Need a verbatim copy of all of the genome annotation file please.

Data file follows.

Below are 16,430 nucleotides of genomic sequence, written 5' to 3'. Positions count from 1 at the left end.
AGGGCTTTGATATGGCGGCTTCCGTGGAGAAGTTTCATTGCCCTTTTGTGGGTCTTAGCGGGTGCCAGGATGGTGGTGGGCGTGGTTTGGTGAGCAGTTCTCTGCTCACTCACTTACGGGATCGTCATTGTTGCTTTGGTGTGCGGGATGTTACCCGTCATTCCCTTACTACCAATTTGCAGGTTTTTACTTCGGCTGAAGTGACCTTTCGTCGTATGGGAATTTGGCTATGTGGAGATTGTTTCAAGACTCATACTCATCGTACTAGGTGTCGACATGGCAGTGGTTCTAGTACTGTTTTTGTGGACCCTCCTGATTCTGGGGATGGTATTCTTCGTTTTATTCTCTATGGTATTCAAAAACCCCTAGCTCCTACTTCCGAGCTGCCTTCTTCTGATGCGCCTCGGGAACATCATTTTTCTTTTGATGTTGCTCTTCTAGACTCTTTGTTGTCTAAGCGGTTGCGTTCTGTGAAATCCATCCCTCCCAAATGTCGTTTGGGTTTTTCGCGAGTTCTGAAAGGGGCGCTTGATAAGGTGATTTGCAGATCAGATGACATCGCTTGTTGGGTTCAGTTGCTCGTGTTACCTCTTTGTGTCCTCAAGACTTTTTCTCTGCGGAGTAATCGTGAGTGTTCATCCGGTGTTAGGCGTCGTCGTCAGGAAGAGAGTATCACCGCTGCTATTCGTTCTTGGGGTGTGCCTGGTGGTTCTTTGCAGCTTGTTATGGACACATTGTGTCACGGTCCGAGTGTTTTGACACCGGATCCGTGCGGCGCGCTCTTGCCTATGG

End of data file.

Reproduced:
Below are 16,430 nucleotides of genomic sequence, written 5' to 3'. Positions count from 1 at the left end.
AGGGCTTTGATATGGCGGCTTCCGTGGAGAAGTTTCATTGCCCTTTTGTGGGTCTTAGCGGGTGCCAGGATGGTGGTGGGCGTGGTTTGGTGAGCAGTTCTCTGCTCACTCACTTACGGGATCGTCATTGTTGCTTTGGTGTGCGGGATGTTACCCGTCATTCCCTTACTACCAATTTGCAGGTTTTTACTTCGGCTGAAGTGACCTTTCGTCGTATGGGAATTTGGCTATGTGGAGATTGTTTCAAGACTCATACTCATCGTACTAGGTGTCGACATGGCAGTGGTTCTAGTACTGTTTTTGTGGACCCTCCTGATTCTGGGGATGGTATTCTTCGTTTTATTCTCTATGGTATTCAAAAACCCCTAGCTCCTACTTCCGAGCTGCCTTCTTCTGATGCGCCTCGGGAACATCATTTTTCTTTTGATGTTGCTCTTCTAGACTCTTTGTTGTCTAAGCGGTTGCGTTCTGTGAAATCCATCCCTCCCAAATGTCGTTTGGGTTTTTCGCGAGTTCTGAAAGGGGCGCTTGATAAGGTGATTTGCAGATCAGATGACATCGCTTGTTGGGTTCAGTTGCTCGTGTTACCTCTTTGTGTCCTCAAGACTTTTTCTCTGCGGAGTAATCGTGAGTGTTCATCCGGTGTTAGGCGTCGTCGTCAGGAAGAGAGTATCACCGCTGCTATTCGTTCTTGGGGTGTGCCTGGTGGTTCTTTGCAGCTTGTTATGGACACATTGTGTCACGGTCCGAGTGTTTTGACACCGGATCCGTGCGGCGCGCTCTTGCCTATGG